Working Practices and Conditions in the Birmingham Brass Industry

Image: Brass-making at Messrs R W Winfield and Co. in 1887 from “The Homes of our Metal Manufactures. Messrs R W Winfield and Co’s Cambridge Street Works & Rolling Mills, Birmingham”, in Martineau & Smith’s Hardware Trade Journal (Jan 31, 1887, p 9). The image shows molten brass being transported by one worker in a crucible. In the foreground the fluid metal is poured into iron moulds to create ingots which can then be passed onto the next stages of production, such as rolling or slitting. The dangers inherent in this work can be seen in the picture, not only from the heat, but also from the fumes, known as philosopher’s wool, a dense white gas of zinc oxide.

[Image from: Birmingham Central Library, Local Studies and History]

At a conference in 1872, R H Best, chandelier maker of Birmingham, stated that he knew of two of his men who, after paying their underhands, made the sum of £3.00p. His son reported, in 1905, that “On many a soldering hearth there was the sizzling of bacon and the boiling of tea for half and hour after the morning arrivals, and again as one o’clock approached, but then the aroma changed to one of chops.” As long as it did not interfere with production he turned a blind eye.  Despite manufacturing chandeliers, Best’s factory was not well-lit.  This was because the vibration of the machines caused the fragile mantles to break easily.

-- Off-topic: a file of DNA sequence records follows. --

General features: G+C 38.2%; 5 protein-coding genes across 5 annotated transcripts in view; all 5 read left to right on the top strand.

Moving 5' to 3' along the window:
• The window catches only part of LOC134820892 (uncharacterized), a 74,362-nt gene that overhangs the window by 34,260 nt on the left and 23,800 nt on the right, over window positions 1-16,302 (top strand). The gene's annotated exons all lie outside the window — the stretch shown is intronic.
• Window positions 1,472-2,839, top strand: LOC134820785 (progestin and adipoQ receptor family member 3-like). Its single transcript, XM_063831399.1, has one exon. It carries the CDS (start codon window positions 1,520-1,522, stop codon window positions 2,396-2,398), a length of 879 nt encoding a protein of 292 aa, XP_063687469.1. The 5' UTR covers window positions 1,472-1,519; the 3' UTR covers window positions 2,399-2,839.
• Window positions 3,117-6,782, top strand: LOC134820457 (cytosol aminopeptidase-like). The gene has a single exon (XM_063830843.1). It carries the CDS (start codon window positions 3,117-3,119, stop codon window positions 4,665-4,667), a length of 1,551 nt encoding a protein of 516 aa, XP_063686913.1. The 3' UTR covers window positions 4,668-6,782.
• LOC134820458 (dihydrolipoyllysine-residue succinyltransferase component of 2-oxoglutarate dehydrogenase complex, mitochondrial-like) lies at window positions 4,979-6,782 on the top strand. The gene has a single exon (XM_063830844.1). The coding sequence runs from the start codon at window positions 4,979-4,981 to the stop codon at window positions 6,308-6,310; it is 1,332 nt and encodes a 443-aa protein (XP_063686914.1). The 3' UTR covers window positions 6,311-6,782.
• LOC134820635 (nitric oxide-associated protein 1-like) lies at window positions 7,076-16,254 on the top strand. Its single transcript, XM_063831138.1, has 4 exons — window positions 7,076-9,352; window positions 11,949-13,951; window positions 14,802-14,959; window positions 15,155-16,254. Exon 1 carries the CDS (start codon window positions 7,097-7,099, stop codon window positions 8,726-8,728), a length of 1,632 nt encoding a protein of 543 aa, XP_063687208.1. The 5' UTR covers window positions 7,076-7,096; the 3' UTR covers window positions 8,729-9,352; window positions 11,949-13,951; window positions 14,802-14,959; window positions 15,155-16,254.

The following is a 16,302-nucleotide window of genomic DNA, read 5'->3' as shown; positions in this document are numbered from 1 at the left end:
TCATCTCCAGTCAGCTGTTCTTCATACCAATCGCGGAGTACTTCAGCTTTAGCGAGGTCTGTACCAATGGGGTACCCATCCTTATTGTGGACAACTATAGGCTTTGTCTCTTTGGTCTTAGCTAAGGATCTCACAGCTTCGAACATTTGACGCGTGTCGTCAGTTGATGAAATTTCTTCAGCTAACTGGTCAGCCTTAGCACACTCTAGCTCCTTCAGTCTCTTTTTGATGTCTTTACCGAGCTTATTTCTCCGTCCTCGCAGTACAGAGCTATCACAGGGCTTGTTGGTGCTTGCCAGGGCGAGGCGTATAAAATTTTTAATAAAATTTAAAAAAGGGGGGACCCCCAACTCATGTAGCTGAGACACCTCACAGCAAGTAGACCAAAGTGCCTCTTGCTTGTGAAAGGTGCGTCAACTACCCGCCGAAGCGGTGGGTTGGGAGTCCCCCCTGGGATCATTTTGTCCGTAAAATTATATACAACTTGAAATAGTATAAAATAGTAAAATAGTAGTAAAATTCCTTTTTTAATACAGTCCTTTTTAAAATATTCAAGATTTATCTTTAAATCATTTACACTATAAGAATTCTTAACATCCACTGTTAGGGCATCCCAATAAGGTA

The traditional keeping of “Saint Monday” whereby workers did not return to work until Tuesday, and then made up the hours during the rest of the week, was still upheld in the brass trade until the late nineteenth century. Whilst this was not so important in small workshops, in larger foundries or factories the absence of workers in key positions held up output in the production process.

The Birmingham historian, William Hutton, writing in the late 18th century summed up the “curious art” of brassfounding as being “… less ancient than profitable and less healthful than either”.  In both respects he was accurate, as brassworkers contracted pulmonary and respiratory diseases from the dust and fumes emitted in the various processes. This led one industrial historian to comment in 1866 that “Brass casters are unanimously short-lived”.

In the St Laurence Parish of Birmingham in the early twentieth century, the phenomenon of green snow was reported. This parish was home to a number of brass foundries, and illnesses of the respiratory system were rife amongst both workers and the residents who shared their streets with a large number of such establishments.


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